It might not have been the most expansive view I have seen through a kitchen window, but I think it was one of the most fascinating.  I would love to see it change through the seasons, just think of it icy, snowy, rainy and sunny.  Think of it in Spring when the growth starts to appear and in summer when the foxgloves start to flower.  Great gardens are those that fascinate and inspire and this was such a garden.

Thursday, 15 September 2016

The Norbury Knot Garden

I had reason the other week to visit the Church of St Mary and St Barlok, near Ashbourne in Derbyshire.  I do not visit churches very often but I do find them intereting.  The church is very old, it has its origins in Saxon times and has been little altered since the sixteenth century.  It is a fascinating church and well worth a visit.  If you are a George Eliot fan there is a strong connection as her father and paternal grandparents are buried there.  Try as I might, I cannot find out anything about St Barlok.  St Mary is the mother of Jesus (just in case you wondered.  I knew his mother was Mary, I suppose I should have realised she would be a saint).

 Adjoining the church is the Old Manor, which is owned by the National Trust and is apparently available to rent as a holiday home.  Because I am a dull sort of person, before setting out on the journey I had carried out a bit of research into the area and found that the Manor has a rather nice knot garden.  So, as is my usual habit, I dragged an unwitting party of people around the garden before we could go for lunch.
The Manor is not as large as many you might see but is beautifully proportioned.
At the front was this lovely little summer house with some topiary in front.
Ignore the weeds, this is a great piece of topiary and very easy to achieve in a small space. I liked it.
There was a nice bit of planting to the side as well.
Around to the back of the house and there are more herbaceous borders that had that 'late summer I've flopped a bit' look, which was still a good look.
The gates led the way to the Knot Garden.
Gosh, just gosh.  It was not huge but it was really worth seeing.  If you want inspiration for a Knot Garden this was a great example.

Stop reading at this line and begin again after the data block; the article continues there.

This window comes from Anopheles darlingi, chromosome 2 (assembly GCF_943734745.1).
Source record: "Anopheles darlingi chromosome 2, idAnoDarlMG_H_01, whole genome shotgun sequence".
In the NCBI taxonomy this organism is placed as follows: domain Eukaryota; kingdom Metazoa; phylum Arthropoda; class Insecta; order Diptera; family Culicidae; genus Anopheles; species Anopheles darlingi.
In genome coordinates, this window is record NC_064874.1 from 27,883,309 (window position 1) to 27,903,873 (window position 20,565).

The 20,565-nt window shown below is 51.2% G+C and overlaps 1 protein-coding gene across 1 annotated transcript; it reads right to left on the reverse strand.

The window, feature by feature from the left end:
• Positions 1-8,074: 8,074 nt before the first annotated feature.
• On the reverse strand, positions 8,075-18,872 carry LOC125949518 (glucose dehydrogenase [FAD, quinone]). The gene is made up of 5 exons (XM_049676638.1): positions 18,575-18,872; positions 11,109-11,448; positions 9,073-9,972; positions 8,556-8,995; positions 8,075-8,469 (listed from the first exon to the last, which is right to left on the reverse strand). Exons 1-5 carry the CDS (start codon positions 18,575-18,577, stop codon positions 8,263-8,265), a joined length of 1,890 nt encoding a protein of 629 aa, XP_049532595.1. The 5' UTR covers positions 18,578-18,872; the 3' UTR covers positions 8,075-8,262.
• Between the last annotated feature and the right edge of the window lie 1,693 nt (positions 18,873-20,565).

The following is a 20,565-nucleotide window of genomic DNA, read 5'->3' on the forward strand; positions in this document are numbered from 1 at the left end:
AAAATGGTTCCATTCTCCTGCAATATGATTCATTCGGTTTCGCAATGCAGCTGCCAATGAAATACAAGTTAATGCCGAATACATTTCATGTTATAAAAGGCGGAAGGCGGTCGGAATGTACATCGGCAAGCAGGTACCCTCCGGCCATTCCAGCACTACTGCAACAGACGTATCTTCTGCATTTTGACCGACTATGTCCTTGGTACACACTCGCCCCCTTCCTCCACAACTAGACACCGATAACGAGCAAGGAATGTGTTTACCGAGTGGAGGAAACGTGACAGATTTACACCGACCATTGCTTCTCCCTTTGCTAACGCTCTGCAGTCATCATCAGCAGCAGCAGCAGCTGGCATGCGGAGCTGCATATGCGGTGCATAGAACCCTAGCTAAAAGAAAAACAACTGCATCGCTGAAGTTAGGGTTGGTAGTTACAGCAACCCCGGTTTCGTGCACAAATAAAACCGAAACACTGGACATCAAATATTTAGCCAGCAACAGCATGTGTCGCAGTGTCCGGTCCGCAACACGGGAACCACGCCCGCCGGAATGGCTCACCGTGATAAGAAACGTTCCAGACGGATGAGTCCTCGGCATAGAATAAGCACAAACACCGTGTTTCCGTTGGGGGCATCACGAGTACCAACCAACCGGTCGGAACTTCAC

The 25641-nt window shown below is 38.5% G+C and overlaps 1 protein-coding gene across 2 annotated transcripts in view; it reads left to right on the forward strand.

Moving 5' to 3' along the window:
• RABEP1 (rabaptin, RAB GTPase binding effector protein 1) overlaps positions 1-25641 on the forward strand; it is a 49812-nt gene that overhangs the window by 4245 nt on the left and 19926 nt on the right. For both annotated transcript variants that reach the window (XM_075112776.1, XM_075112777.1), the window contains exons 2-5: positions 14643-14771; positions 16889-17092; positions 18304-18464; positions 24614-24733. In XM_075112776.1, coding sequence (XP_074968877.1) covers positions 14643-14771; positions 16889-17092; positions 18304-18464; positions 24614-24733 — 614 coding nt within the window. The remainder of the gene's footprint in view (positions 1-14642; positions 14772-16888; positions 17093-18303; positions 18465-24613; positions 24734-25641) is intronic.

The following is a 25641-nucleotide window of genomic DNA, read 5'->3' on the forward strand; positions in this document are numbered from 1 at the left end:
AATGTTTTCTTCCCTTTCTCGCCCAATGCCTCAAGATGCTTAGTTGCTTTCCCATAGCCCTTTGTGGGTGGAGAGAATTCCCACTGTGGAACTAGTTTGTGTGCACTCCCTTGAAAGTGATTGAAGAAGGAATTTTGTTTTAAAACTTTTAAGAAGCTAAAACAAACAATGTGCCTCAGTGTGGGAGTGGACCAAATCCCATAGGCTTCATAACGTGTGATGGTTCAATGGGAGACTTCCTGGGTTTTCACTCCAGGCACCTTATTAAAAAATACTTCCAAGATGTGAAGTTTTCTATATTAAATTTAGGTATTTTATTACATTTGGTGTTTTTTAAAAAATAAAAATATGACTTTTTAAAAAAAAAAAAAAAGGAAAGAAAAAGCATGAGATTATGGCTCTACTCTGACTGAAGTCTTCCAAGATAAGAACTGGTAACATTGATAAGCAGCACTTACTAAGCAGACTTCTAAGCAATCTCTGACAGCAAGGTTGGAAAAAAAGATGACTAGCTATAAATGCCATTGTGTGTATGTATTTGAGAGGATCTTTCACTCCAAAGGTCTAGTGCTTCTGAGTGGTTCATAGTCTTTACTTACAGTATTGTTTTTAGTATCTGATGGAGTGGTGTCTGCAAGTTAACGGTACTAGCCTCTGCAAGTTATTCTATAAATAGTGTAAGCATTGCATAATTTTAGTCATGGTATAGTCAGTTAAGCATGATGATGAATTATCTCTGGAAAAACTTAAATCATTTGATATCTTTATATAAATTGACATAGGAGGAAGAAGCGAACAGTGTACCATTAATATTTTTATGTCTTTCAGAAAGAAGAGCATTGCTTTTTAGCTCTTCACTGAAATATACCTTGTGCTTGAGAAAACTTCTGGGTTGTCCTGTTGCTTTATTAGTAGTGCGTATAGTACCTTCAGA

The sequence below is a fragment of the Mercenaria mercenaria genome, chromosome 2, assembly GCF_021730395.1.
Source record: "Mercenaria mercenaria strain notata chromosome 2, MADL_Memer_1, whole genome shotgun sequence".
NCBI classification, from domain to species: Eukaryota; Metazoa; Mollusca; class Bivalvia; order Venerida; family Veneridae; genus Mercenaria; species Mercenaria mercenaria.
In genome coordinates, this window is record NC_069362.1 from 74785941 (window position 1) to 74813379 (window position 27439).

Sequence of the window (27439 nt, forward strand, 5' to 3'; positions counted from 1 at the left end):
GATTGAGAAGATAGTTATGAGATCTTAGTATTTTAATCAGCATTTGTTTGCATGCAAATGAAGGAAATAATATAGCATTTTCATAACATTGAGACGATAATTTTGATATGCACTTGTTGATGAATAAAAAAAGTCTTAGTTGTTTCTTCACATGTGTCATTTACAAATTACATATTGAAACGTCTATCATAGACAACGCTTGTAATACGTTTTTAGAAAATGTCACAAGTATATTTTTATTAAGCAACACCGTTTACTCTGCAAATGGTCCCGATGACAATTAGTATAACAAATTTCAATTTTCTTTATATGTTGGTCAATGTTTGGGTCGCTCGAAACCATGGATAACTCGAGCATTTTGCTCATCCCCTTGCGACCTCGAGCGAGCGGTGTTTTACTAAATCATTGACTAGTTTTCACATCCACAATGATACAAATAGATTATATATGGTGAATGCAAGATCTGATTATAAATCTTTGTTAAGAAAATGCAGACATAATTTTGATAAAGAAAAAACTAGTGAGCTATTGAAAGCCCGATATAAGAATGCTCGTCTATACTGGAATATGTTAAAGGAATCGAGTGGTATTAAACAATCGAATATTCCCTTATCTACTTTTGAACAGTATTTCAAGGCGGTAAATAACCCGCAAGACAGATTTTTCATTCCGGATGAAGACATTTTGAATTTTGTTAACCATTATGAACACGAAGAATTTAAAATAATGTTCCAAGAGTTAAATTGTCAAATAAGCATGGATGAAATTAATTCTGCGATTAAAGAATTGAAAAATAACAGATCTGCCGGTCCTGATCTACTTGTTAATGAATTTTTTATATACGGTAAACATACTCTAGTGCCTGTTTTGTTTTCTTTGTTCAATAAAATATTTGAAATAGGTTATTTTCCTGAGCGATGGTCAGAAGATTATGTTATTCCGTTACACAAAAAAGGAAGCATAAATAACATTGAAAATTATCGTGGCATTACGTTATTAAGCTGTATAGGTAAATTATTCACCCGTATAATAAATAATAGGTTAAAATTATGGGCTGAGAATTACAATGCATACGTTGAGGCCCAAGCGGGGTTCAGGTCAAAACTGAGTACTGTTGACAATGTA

It was great to see teasels used in this very formal setting.  I have a huge fondness for teasels as they remind me of my grandmother who allowed them to romp around her garden.
There was some nice topiary and what I assumed was a covered well.
To the rear of the Knot Garden is a medieval hall.  Inside was an old smoking machine and a large oven that went across the wall.  I wondered if it was used to bake bread for more than just the manor as it was so large.
These small window boxes are on the hall window ledge.  The contents looks a bit salady/herby.
We wandered on further down the path that leads you on, until we found this incredible view which I think is across the Dove Valley.  It is a valley, there is a river at the bottom, it might be the river Dove.  (I know there is a river Dove, I am just not 100% certain if this river is the River Dove).
Looking out over this view was this beautiful little summer house which was dated 1973.
As we walked back to our cars we passed through this grove of pines.  This is clearly a garden that was laid out by someone who loved it and loved plants.  It was one of those 'I wish I had visited in its hey-day' moments. Bearing in mind the nice summer house was 1973, its hey-days were not that long ago.
and just as I was saying, "there really should be an orchard somewhere", we found it.  Well, possibly the remains of it.

It was an unexpected element to the day and an extremely pleasant one.  The Knot Garden is a real joy and if you are out that way it is worth checking the opening times and stopping off.